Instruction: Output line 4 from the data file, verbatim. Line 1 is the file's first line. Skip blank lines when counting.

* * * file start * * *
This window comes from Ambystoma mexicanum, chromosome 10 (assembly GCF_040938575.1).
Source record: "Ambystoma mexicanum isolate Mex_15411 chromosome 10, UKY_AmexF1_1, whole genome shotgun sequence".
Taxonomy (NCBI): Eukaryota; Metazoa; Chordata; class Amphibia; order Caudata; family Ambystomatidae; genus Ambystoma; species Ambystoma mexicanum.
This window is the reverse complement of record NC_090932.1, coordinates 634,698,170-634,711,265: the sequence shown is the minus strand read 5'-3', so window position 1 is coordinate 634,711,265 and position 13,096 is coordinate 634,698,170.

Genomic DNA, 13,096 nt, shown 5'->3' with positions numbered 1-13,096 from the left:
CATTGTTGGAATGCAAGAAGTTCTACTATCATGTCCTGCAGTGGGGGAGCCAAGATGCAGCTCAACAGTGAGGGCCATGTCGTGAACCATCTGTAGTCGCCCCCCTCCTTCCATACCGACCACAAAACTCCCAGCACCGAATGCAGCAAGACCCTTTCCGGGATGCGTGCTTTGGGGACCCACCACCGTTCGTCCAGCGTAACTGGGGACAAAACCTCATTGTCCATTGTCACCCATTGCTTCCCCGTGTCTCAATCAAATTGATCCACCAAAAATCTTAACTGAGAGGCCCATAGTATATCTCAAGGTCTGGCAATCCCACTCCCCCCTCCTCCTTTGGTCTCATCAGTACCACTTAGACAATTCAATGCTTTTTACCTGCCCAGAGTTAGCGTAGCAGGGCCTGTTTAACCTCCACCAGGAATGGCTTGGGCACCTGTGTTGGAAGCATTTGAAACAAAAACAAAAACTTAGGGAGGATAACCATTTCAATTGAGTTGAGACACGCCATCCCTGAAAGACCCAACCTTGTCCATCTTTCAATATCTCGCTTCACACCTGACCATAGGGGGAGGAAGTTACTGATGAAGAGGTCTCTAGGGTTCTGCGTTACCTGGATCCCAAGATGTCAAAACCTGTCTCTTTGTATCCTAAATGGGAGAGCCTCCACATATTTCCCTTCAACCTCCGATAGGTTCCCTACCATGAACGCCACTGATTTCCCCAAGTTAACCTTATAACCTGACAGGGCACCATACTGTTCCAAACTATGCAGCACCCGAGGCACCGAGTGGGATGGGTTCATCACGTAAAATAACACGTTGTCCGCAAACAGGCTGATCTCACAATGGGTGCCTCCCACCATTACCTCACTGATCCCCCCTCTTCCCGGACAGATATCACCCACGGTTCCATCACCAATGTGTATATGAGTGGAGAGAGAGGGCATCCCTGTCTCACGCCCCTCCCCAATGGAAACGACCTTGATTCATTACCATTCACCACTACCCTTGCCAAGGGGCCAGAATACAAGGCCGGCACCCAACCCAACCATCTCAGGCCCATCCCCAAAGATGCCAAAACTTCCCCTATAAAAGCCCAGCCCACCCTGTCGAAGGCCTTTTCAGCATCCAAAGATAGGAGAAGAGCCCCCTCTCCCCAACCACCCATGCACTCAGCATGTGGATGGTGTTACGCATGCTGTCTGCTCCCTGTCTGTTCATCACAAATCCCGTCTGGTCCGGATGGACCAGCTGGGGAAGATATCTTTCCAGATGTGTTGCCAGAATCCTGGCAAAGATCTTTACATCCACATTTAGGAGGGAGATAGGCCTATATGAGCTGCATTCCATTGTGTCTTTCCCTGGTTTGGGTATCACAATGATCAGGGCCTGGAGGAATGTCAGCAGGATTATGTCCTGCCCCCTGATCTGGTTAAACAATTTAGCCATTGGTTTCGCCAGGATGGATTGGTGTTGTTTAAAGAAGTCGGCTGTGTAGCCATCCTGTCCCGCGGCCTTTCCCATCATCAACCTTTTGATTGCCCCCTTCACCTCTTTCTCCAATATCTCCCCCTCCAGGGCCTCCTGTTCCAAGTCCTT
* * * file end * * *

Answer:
This window is the reverse complement of record NC_090932.1, coordinates 634,698,170-634,711,265: the sequence shown is the minus strand read 5'-3', so window position 1 is coordinate 634,711,265 and position 13,096 is coordinate 634,698,170.